Share. Print. Save.
Share on facebook
Share on google
Share on twitter
Share on linkedin
Share on email
Share on print

Get the Best Out of Your Calcium Supplement

“What’s the best calcium supplement?” That’s a common question we hear from consumers, and we answer with an old adage: “The best calcium supplement is the one you’ll actually take.”

The key is getting your daily recommended amount of calcium, preferably from food sources.

Life stage group

RDA (mg/day)

Do Not Exceed (mg/day)

19-50 years old



Men: 51-70 years old



Women: 51-70 years old



71+ years old



Be sure to use supplements only to make up for what you’re not getting in your diet. Thus, the amount of supplement you’ll take may vary from day to day. More is not better when it comes to calcium, particularly if you’re getting more from supplements than you need.

The best calcium supplement is one you’ll take regularly to help you meet your recommended daily intake of this essential nutrient.

Remember to take a vitamin D supplement or a calcium supplement that also contains vitamin D. Vitamin D is the key that unlocks your body’s ability to absorb and use calcium, but it’s difficult to get all you need from your diet alone. Most of us, particularly those who live in northern latitudes, also don’t get enough sunshine year-round to provide the vitamin D we need.

There are a lot of pricey calcium supplements on the market that claim that they’re better than basic or generic products, but the evidence is thin to support the difference in cost. Name-brand supplements can cost as much as $1.50 per day, while generic calcium carbonate with vitamin D costs only about 10 cents a day.

You should avoid supplements that contain strontium. This heavy mineral takes the place of calcium in the bones and can falsely elevate bone density results.


The most common types of calcium supplements are calcium carbonate and calcium citrate.

  • Calcium carbonate may be less expensive. It requires the acid in your stomach to break it down, so be sure to take it with food.
  • Calcium citrate is absorbed more easily and can be taken with or without food. It is generally more expensive.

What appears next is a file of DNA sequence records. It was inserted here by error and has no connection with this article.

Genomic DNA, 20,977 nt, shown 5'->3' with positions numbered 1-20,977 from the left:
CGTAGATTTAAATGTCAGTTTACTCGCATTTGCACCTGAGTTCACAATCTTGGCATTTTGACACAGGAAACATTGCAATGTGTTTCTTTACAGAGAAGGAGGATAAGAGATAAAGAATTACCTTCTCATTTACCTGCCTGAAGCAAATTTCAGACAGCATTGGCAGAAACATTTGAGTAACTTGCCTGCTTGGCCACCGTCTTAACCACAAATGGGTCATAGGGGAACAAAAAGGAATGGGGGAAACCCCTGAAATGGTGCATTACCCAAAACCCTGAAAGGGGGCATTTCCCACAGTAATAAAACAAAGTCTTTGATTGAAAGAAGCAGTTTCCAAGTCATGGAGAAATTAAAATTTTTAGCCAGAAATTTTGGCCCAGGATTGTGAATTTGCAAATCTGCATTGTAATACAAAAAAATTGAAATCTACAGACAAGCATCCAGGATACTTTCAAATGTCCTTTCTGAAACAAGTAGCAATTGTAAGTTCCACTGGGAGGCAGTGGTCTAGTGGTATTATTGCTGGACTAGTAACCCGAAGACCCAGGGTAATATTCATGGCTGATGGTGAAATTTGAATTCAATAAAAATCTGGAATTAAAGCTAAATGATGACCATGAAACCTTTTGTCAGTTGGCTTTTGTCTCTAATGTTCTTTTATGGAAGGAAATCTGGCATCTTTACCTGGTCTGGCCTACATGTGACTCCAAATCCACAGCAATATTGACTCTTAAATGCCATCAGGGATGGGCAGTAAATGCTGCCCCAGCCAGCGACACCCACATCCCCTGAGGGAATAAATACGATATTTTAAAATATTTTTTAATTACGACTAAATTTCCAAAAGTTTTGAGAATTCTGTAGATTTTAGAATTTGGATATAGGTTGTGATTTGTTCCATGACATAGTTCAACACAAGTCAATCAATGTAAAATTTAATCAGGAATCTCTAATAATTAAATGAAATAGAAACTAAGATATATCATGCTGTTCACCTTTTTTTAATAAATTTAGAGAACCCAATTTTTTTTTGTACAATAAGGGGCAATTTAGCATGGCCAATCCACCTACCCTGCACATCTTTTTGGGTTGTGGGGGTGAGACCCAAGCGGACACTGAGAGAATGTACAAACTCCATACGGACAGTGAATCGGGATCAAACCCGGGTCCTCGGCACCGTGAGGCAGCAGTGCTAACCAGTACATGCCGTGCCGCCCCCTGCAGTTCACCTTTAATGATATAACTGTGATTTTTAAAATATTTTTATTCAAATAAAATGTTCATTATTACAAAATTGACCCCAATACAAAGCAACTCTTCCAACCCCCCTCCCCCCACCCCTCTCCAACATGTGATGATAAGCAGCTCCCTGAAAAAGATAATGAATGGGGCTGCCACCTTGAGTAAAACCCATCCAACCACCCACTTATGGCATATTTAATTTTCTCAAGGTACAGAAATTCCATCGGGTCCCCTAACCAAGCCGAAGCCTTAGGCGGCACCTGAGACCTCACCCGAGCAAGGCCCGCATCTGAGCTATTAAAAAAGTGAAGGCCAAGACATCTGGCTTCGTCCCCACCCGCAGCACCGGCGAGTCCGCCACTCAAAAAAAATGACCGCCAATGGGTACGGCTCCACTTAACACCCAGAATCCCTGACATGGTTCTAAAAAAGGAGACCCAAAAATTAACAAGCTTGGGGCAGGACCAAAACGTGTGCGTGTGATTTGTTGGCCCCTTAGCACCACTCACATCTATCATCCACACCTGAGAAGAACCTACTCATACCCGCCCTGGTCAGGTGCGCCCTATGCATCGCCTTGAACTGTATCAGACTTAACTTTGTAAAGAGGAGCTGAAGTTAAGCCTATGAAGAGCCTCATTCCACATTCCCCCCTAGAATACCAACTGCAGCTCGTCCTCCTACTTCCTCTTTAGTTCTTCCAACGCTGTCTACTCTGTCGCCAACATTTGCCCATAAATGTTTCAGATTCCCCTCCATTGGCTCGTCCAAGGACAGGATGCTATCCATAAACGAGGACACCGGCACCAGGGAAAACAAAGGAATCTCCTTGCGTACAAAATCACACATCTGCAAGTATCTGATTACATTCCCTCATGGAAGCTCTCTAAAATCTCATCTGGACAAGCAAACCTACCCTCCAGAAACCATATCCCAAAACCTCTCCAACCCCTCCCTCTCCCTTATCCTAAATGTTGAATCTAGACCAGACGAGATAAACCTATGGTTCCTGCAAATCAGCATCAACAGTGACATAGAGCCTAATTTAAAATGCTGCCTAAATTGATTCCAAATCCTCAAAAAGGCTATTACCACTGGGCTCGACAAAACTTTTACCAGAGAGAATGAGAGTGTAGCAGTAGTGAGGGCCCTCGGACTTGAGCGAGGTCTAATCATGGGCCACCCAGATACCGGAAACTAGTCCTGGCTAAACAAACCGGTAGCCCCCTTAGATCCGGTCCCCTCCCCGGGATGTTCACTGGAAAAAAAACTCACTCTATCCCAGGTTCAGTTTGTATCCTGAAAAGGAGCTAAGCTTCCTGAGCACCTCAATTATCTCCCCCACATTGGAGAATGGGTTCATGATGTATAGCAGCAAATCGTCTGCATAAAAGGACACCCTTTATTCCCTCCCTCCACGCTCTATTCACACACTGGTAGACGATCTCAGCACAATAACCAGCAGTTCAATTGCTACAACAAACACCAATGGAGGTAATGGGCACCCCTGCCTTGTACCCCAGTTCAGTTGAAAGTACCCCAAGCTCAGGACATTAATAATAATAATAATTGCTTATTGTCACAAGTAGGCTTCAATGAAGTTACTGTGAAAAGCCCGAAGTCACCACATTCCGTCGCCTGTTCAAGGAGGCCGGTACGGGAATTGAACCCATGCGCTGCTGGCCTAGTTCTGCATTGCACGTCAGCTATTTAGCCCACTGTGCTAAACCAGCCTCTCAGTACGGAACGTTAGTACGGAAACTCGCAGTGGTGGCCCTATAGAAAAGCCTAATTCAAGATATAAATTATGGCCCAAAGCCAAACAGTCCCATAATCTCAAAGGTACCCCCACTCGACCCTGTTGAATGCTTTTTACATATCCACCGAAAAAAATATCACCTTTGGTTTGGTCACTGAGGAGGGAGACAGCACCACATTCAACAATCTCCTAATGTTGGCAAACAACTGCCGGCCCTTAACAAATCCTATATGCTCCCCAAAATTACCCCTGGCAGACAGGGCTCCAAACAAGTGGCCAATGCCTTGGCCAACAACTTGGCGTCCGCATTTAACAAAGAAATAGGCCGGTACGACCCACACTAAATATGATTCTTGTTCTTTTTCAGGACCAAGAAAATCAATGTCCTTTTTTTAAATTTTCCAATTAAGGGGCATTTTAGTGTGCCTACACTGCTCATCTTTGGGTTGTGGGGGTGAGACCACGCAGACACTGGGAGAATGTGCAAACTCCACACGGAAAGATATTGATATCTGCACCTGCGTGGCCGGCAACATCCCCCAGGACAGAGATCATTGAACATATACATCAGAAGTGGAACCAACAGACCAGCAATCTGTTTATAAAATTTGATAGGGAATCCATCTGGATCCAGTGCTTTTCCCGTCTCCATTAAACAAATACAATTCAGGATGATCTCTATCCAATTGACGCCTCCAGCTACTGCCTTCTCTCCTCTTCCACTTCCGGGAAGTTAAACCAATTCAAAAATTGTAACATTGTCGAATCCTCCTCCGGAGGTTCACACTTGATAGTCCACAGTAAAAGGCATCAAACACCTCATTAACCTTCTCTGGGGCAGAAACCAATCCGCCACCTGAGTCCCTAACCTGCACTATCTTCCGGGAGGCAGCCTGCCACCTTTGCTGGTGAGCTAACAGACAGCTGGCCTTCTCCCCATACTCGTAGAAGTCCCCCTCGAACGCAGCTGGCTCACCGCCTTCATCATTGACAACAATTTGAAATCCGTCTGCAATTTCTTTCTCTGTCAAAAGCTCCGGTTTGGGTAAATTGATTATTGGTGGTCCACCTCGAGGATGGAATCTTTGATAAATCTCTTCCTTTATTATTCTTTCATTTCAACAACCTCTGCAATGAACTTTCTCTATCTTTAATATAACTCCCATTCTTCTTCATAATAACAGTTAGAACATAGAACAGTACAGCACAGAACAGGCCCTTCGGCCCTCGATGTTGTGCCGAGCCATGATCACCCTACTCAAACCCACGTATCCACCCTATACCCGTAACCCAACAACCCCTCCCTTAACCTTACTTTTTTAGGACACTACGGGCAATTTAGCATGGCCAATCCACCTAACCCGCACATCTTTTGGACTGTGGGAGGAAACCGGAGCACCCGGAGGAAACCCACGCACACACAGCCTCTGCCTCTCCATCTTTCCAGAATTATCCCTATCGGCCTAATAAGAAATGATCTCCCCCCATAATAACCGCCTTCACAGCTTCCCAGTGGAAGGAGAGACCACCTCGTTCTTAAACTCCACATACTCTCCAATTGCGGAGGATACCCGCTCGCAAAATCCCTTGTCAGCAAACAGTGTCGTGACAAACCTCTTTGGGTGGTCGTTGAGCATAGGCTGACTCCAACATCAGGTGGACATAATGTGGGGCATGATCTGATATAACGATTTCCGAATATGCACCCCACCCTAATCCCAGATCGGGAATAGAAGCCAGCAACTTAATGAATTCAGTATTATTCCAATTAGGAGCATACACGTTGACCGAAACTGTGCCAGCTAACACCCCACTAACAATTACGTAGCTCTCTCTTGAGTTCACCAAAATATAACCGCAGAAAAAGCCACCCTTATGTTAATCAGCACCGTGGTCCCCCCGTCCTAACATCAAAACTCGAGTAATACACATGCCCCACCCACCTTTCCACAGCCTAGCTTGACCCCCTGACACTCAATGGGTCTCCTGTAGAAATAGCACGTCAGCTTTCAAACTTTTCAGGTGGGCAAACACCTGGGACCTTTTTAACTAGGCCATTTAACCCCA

• Check with your doctor or pharmacist to find out if calcium supplements might interact with other medicines you’re taking, such as antibiotics, bisphosphonates, or high blood pressure medications.

Be sure to read the label to find the amount of calcium per tablet. This will help you determine how many tablets you need to achieve your daily dose. If a food label says “% daily value,” that assumes 100% equals 1,000 mg/day. Many people only need one 500 mg supplement a day. 


  • Avoid constipation when taking calcium supplements by getting plenty of water. A calcium supplement that includes magnesium can help prevent this side effect.
  • Consider chewables that may be more convenient for children and older adults. In fact, many common antacids also contain calcium.
  • Watch for vitamin K contained in some chewable products if you are taking blood thinners.
  • Avoid taking calcium with high-fiber meals or with bulk-forming laxatives. The fiber can bind with the calcium and reduce the amount available for your body to use.
  • Take small amounts of calcium throughout the day, no more than 500-600 mg of elemental calcium at once. This may mean you need to take supplements two or three times during the day.
  • Cut the tablet in two. This will make it easier to swallow and give you half the amount on the label.
  • Avoid taking calcium and iron supplements at the same time because they interfere with each other’s absorption.
  • Avoid taking calcium supplements and thyroid medicine at the same time.


Read the labels on your foods, and seek out calcium-rich foods that have 200 mg or more calcium per serving.  Some bottled mineral water products also are high in calcium.

As a service to our readers, American Bone Health provides access to our library of archived content. Please note the date of last review on all articles. No content on this site, regardless of date, should ever be used as a substitute for direct medical advice from your doctor or other qualified clinician.

Reviewed:  7/2/2019


Subscribe & Follow
Stay up to date on events & the latest in bone health

Related Articles